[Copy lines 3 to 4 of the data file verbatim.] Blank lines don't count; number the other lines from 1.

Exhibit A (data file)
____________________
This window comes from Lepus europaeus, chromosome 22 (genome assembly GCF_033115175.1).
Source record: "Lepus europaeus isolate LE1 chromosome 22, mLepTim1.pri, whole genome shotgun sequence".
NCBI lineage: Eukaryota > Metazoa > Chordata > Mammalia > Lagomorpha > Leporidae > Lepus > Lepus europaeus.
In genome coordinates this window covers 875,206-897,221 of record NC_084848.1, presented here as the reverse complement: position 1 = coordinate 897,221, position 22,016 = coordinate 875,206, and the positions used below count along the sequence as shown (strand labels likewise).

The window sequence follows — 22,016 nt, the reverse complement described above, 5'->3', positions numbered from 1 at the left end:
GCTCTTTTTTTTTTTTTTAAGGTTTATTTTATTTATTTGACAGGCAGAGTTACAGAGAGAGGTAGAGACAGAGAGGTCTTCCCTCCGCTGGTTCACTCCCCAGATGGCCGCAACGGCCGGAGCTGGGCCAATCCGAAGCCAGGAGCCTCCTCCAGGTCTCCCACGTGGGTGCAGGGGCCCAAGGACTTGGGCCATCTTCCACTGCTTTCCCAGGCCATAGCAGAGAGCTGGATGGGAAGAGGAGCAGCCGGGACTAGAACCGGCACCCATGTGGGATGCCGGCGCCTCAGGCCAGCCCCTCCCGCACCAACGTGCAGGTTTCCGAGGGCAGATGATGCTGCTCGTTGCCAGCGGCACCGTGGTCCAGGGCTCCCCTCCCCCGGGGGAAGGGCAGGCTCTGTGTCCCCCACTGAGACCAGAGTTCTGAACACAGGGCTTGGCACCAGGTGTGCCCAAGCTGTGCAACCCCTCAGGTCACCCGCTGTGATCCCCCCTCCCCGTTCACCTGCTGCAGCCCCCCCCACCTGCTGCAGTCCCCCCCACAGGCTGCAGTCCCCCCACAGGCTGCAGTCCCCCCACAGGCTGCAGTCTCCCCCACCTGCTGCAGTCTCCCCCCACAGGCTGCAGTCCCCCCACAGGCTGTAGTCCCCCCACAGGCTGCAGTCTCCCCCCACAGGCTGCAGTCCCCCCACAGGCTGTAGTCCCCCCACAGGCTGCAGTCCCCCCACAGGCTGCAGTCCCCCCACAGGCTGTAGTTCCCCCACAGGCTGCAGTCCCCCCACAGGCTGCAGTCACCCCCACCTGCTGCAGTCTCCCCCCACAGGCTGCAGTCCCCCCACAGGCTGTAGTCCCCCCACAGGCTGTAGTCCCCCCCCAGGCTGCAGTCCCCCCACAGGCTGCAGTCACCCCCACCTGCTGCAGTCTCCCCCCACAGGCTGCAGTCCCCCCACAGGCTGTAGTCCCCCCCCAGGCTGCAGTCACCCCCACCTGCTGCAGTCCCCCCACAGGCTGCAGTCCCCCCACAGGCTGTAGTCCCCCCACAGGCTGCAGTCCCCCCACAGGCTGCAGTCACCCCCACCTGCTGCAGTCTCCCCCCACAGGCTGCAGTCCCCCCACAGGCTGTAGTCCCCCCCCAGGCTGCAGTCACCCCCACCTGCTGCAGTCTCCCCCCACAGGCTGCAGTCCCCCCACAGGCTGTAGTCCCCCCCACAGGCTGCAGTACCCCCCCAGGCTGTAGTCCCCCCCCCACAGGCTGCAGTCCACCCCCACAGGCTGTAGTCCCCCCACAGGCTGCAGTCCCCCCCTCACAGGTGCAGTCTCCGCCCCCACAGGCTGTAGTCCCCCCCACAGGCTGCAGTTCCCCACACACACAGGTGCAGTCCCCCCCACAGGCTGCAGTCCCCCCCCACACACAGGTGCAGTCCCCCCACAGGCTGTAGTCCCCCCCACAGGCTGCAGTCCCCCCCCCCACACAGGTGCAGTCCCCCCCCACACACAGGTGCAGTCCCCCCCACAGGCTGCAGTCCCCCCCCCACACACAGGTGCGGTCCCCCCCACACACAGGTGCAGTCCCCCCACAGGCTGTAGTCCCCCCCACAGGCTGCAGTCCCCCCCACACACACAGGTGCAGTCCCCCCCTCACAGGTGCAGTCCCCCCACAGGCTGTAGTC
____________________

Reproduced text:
NCBI lineage: Eukaryota > Metazoa > Chordata > Mammalia > Lagomorpha > Leporidae > Lepus > Lepus europaeus.
In genome coordinates this window covers 875,206-897,221 of record NC_084848.1, presented here as the reverse complement: position 1 = coordinate 897,221, position 22,016 = coordinate 875,206, and the positions used below count along the sequence as shown (strand labels likewise).